Tuesday, May 19, 2015

ablaze /əˈblāz/

From Cormac McCarthy’s The Road. The father lies on the ground, apparently dying:

You have to carry the fire.
I don’t know how to.
Yes you do.
Is it real? The fire?
Yes it is.
Where is it? I don’t know where it is.
Yes you do. It's inside you. It was always there. I can see it.

I don’t have the novel with me presently. I pulled this quote off the internet. And no one has neglected to copy quotations or dialogue attribution because there are none. The writing is so utterly precise that the usual aids are not required.

If I correctly recall, this is the father’s response when the boy hints that he wishes to go with his father into death. And perhaps that would have been a mercy, for both of them and for the reader too, to grant that wish, but the father is a true hero. Despite his magnificent love for his son he is delivering him (he hopes), just like the flame from the expired Olympiad to the new, to a new humanity; the improbable rebirth. The new garden of Eden perhaps.

The old humanity exists in the sparsest numbers, their last puny cannibalistic soulless inhuman hurrah in a world gray and crumbling, barren of resources. But the boy is a rare innocent; a singular beacon of empathy; a last spark of humanity if you will, and recently they spotted something in the water; some tiny living thing: the only hint that the planet has not quite entirely died; that such a garden might still be possible. If not for that sighting I think they would have chosen to die together.

Yeah, I’ve blogged about this book a few times already but it is so hugely important. It’s hard to find a novel so relevant as this. On a linear level, this scene tore me to pieces. He is sending the boy on alone, with no food, no destination and little hope. But it moves me tremendously on another level. The book addresses the question of species mortality linearly and also as a microcosm and then metaphorically too!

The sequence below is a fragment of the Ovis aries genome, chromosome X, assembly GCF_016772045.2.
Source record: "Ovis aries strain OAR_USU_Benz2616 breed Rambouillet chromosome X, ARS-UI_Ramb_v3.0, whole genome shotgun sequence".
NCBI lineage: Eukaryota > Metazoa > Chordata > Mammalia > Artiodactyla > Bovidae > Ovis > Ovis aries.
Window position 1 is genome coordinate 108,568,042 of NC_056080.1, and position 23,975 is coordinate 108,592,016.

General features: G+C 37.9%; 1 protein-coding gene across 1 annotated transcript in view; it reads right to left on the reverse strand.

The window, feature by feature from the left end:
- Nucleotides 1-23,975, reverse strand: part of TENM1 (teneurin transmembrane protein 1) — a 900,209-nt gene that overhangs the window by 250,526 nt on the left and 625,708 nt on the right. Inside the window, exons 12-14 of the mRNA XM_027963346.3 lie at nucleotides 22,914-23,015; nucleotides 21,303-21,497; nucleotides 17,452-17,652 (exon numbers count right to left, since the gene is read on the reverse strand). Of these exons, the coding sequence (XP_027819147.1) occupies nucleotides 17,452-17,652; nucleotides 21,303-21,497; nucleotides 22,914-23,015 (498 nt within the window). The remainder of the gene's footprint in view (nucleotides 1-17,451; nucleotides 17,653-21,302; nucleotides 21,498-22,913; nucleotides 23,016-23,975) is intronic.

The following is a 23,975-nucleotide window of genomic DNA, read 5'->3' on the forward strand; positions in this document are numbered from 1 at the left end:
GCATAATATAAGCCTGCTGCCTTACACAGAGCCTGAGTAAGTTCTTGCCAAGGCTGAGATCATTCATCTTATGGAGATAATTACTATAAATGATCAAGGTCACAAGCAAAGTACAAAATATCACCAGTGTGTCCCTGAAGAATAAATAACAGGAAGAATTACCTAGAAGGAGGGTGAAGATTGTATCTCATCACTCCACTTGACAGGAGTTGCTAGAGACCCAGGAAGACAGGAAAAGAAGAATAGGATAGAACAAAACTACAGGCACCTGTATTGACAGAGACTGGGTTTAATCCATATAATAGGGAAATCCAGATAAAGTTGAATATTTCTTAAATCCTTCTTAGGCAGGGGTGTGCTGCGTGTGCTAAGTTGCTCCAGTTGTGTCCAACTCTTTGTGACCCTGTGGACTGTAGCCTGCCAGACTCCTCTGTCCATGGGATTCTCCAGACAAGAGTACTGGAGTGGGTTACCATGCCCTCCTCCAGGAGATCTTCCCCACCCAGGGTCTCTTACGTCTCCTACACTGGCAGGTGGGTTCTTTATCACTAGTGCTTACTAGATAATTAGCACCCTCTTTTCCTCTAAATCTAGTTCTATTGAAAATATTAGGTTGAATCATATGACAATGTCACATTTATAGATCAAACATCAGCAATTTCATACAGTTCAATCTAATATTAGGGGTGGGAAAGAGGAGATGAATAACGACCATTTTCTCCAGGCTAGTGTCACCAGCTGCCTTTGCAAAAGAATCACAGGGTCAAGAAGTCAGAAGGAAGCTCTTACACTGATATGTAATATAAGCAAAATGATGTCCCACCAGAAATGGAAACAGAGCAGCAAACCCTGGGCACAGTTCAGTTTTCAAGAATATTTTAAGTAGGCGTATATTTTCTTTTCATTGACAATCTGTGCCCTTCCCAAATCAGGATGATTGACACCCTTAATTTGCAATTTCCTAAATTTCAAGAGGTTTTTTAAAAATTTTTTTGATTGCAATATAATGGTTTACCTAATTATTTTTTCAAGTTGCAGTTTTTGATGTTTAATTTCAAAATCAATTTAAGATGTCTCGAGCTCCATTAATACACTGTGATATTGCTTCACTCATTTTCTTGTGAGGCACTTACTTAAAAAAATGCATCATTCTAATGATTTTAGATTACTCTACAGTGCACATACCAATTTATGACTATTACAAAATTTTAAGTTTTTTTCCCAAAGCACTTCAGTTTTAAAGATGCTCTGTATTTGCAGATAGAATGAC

It is so clear to me that this scene is exactly where we are headed; that this critical juncture is coming and relatively soon. It doesn’t matter to me what form it takes. We are hopelessly, inexorably aiding and abetting all the forms. It doesn’t matter because it is in our DNA: a hopeless genetic formula; a formula with no contingency for a future.

We are, most of us, 99.9% instinct robots. It is so magnificently easy to not see that; to assume we are something better, and some few are better, and for some of us, there is hope to be better as we’ve grasped the functionality if only we would employ it. But human societies have only ever existed as slave systems and we are no exception. The corporate-political-religious-military-greed system has us in a stranglehold and all our innocents are delivered into that prison on the conveyor belt that is formal education. I don’t say these words with the carelessness or bravado that writers typically do in this society. I have studied this intently for a long time. I could write a set of encyclopaedias about it. Actually I have begun that very process and the project has swiftly grown into a monster and makes a fool of me. If only I could learn how to talk about it effectively in plain English.

For now I am working much harder than usual to get my shit together: to save this softening mind and softening body (last chance?) in order to join the fight more effectively. I know a thing or two about the miracle of empathy; that DNA antidote, which few do, and there is nothing left for me to do but join that fight. Nothing else interests me.

Perhaps we will somehow not arrive at that moment; that last-chance last spark of humanity, with the odds stacked against us. Perhaps all our little fights in their various forms, will somehow prevail and democracies will come real and humans will rediscover the difference between intelligence and sound-bites and choose intelligence. Perhaps we don’t have to come to the edge of the cliff. Yes, humanity only arrived here on planet Minerva thanks to miracles. Perhaps we have one left, as vain as that hope looks from here. Like Stephen Hawking said:

Where there is life there is hope.

McCarthy’s father character seemed to think so. “We’ve always been lucky,” he told his son, trying to convince the boy to go on without him. “You’ll be lucky again.”

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